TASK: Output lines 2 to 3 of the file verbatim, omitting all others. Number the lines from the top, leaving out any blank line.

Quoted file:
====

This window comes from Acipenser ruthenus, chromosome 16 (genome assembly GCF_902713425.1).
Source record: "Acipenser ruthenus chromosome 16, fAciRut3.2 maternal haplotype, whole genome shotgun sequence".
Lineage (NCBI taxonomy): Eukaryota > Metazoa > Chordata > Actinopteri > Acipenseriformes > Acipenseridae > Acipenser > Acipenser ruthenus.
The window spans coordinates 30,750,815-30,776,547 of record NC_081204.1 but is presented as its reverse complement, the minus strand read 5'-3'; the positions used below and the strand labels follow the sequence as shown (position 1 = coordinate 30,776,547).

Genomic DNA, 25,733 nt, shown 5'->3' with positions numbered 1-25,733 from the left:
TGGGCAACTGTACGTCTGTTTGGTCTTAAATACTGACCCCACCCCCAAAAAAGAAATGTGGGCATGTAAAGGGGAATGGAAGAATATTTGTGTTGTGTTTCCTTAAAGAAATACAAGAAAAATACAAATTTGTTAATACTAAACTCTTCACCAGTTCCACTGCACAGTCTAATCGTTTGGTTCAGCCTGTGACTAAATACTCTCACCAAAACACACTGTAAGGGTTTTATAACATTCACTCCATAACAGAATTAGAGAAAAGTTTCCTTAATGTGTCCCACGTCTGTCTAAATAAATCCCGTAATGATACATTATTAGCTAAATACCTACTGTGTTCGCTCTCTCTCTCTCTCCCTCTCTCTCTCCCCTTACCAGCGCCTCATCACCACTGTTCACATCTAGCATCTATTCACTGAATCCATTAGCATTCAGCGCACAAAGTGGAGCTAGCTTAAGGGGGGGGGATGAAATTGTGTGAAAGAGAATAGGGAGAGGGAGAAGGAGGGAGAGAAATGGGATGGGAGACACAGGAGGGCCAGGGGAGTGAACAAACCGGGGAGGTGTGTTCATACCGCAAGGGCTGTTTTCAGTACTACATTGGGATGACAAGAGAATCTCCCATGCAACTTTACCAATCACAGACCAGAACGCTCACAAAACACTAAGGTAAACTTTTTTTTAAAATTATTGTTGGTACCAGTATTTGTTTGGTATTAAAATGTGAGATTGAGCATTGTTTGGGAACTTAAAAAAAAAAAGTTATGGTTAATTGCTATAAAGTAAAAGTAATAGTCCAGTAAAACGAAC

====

Source record: "Acipenser ruthenus chromosome 16, fAciRut3.2 maternal haplotype, whole genome shotgun sequence".
Lineage (NCBI taxonomy): Eukaryota > Metazoa > Chordata > Actinopteri > Acipenseriformes > Acipenseridae > Acipenser > Acipenser ruthenus.